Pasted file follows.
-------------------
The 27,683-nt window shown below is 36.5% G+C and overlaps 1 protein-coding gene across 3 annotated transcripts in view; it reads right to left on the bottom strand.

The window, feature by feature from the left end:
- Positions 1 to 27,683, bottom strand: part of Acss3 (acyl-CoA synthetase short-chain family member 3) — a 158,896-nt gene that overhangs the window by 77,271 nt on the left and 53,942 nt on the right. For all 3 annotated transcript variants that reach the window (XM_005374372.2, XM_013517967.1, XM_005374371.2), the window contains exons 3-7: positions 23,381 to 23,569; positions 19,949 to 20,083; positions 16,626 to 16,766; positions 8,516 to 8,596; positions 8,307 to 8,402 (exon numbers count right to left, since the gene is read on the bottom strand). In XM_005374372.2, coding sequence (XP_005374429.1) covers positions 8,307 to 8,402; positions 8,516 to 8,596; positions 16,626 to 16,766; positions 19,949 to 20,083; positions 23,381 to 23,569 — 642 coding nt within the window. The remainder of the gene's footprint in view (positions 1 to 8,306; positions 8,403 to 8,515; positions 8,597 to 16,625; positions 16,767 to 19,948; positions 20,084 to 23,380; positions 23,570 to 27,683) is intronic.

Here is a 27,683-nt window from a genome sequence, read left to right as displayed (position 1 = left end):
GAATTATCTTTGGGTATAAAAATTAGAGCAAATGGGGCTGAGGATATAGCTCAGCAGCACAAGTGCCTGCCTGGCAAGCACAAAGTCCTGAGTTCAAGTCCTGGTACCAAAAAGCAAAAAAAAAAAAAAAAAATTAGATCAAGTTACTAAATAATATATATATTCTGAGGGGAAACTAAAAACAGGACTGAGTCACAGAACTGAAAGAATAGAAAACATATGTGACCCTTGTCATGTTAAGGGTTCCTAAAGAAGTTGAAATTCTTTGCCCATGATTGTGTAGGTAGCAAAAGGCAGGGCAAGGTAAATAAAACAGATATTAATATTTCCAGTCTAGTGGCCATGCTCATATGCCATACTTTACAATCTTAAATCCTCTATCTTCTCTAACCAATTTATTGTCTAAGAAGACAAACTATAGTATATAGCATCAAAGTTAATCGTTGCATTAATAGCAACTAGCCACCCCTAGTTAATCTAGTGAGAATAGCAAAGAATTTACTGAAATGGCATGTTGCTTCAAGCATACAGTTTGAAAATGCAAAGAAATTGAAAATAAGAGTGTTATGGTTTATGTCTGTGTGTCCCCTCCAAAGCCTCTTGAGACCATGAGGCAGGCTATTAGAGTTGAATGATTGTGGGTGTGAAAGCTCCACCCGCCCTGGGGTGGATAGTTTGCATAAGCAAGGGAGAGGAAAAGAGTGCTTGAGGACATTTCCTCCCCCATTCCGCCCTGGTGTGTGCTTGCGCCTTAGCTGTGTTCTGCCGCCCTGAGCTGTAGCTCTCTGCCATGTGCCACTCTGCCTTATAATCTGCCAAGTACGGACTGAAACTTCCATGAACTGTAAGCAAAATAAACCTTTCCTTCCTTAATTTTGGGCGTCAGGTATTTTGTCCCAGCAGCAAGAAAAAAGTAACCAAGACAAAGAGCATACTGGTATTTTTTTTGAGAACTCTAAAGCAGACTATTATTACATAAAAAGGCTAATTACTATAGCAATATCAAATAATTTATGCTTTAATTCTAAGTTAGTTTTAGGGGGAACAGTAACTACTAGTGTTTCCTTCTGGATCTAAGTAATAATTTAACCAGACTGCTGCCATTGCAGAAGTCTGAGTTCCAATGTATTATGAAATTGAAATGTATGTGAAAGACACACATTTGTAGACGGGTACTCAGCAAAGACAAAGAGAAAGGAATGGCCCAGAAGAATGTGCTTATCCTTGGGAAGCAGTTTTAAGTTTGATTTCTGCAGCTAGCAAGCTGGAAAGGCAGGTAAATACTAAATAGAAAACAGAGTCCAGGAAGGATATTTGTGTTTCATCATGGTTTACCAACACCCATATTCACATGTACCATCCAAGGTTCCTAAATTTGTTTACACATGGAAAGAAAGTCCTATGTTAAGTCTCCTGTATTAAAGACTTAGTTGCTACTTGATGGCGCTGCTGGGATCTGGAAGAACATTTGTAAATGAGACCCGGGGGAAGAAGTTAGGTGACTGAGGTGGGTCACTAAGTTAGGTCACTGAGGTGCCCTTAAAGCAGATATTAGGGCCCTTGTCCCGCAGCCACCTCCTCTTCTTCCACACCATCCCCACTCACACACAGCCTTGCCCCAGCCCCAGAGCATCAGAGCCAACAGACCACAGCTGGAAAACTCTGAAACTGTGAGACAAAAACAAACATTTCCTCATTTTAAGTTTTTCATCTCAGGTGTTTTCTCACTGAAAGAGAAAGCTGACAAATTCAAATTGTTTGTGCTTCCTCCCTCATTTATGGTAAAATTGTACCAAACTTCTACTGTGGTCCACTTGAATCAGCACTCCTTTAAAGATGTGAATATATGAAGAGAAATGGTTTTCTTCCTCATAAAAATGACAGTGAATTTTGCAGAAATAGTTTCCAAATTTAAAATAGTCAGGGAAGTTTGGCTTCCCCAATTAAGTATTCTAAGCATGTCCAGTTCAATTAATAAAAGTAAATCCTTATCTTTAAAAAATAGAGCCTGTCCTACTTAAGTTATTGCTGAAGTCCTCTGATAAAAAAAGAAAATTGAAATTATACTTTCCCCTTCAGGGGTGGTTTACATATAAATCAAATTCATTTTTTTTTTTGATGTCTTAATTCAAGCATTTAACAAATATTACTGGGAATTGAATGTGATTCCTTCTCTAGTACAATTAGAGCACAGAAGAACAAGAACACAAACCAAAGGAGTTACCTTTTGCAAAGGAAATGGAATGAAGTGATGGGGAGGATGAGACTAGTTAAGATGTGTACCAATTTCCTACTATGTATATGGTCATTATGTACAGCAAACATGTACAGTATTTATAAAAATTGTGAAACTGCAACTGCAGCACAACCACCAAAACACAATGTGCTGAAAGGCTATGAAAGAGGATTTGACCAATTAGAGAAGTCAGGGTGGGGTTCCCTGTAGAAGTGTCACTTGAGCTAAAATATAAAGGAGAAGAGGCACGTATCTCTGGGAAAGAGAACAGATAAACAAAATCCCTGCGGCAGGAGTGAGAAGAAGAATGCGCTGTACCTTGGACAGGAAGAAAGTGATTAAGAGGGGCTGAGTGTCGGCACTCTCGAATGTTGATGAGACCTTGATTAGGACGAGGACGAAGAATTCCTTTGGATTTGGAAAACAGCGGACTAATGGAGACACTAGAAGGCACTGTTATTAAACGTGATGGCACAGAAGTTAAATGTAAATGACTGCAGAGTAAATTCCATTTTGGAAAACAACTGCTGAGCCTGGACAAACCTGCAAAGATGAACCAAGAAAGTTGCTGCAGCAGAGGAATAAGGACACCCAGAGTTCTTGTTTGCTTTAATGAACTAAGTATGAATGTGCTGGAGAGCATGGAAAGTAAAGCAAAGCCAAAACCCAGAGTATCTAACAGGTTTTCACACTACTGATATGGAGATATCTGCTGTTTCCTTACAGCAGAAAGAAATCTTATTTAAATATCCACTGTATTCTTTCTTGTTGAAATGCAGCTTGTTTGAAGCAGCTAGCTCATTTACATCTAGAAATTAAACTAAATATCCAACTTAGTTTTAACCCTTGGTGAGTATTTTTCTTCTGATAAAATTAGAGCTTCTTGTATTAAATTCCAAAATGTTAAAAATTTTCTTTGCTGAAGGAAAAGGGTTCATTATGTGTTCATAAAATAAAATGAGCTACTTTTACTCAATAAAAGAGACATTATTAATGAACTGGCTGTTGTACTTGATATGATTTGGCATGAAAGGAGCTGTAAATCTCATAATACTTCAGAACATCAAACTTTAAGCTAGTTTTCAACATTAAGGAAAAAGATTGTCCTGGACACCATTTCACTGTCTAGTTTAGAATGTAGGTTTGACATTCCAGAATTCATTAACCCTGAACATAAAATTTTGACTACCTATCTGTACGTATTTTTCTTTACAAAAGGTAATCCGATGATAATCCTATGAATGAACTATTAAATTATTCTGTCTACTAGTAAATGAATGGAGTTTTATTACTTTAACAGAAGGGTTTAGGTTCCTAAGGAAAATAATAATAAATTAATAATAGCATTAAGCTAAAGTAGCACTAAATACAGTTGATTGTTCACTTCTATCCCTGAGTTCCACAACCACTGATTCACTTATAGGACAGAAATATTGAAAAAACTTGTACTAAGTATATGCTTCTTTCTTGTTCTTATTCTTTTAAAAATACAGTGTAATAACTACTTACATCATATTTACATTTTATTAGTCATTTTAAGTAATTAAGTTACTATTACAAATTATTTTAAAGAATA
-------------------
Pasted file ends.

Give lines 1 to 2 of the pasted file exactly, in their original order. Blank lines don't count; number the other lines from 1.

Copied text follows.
The 27,683-nt window shown below is 36.5% G+C and overlaps 1 protein-coding gene across 3 annotated transcripts in view; it reads right to left on the bottom strand.

The window, feature by feature from the left end: